Saturday, 1 December 2012

The challenge is in trying

I finally re-write that post. A better and improved version, if I can say so myself.


"Well, mom.  It IS hard to be good at track but you know, it's harder to START a race than to finish it."


I have been doing quite a lot of it lately, but I don’t really write about it, except to say I’ve been doing it.

A little bit of history. My aversion to exercise is rooted on the fact that I suck at it. This is a fact. As far as I can remember, I have always been ... awkward when it comes to sports. I was always the last person on the race. I was the person who could not play in any team sport because well, having me on the team would guarantee that the team would lose. In fact, I said that my contribution to the “team” is that I stay away from the team and therefore increasing the team’s chances of winning.

And yes, because I suck at it, I avoid it like a plaque. There was no way I could get better at it because I keep on avoiding it. Got it.

So why the fuck am I doing it?

I don't know. One day, I just sort of did it, you know, one day, I started. It helps when you have supportive people who encourage you to do it, who constantly put it in your mind, even when it takes like... err... THIRTY-SIX months for anything to happen.

The day finally came that, if I were to be honest with myself, I actually want to change my own perception about myself in this department. Generally, I think I am awesome, and my unfitness has been, well, something that I accept as a weakness. Come on, no one is perfect, so this was my Achilles heel. Normale, no? I honestly could not even imagine myself to be the person that I am now, the one who ran for a whole hour covering 7km and not die in the process. I wanted to be more than what my imagination would allow me to be; I wanted to be more awesome than I was. I took up what is difficult because I believed (and still do) that what was difficult, combined with persistence, would propel me forward. Pain and discomfort would take me to places that I had never dreamed of. I could be a better version of myself, a version that I like more than what I was before.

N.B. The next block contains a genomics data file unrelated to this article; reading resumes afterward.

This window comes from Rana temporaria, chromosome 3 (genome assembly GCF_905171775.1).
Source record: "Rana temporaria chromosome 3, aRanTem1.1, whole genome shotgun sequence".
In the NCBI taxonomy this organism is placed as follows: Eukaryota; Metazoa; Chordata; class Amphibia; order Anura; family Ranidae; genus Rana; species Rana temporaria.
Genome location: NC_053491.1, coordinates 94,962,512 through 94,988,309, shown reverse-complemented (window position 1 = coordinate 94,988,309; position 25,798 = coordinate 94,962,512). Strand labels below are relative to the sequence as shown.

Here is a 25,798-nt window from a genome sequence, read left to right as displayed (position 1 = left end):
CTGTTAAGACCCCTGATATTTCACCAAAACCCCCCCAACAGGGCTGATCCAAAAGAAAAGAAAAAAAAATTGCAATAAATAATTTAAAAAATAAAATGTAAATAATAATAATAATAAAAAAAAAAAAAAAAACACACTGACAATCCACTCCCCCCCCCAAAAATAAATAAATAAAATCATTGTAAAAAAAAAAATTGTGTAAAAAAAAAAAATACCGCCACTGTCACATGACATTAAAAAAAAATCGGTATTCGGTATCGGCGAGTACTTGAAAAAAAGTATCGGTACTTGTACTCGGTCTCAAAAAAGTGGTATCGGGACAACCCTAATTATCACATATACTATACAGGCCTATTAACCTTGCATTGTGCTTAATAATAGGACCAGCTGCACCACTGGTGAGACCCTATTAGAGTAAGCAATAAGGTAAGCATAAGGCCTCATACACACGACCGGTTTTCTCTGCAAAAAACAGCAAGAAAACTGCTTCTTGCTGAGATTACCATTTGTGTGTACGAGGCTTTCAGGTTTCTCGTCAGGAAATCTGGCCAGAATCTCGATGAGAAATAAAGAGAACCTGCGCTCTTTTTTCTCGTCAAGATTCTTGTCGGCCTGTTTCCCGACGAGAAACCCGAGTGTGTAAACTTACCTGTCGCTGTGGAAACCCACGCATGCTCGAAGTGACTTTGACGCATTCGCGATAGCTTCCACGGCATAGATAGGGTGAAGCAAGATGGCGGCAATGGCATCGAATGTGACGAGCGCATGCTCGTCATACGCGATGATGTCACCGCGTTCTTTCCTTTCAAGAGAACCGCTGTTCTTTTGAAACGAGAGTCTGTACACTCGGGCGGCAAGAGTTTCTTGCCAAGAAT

So I ran and ran and ran, alternating the days between running and resting. I ran three times a week for approximately 30 minutes each time, building up to a run of 7km two days before the JP Morgan run. That was meant to be a light exercise, by the way, but I was feeling so good that I kept on running for the whole hour. This was at the treadmill. It is harder to stop or slow down at your own will when you are at the treadmill, so you are more likely to stick with the pace. The next day, I walked VERY SLOWLY. The day after, which was the race day, I walked normally.

For the most part, it hurt. Quite a number of times I stopped running because I was out of breath , my chest felt like it was about to explode. The manifestation of my unfitness. Other times, my feet felt like they were going to fall off. Another manifestation of my unfitness. For the remainder of the time that I was not running, I craved carbohydrates really badly. Just to clarify here, I did and do eat carbs, in the form of fruits and vegetables, especially root vegetables. What I craved (and still do) is things that are refined and high in sugar, like pancakes with ice cream, cheesecakes, cannoli, etc etc etc – you get the idea. Out of these three forms of pain, the one that hurt the most is the last one, because it is (a) never ending and (b) has the ability to wake me up from my sleep, while the other two seemed to be more temporary in comparison. I resisted the carb-cravings for two reasons (not necessarily in any order of importance). First, I want to be healthy – excessive sugar consumption is bad for you. Second, I want to maintain my figure, that is, I do not want to become fat. So I am watching my diet that much closely. I want to look good, okay. I am shallow and vain like that.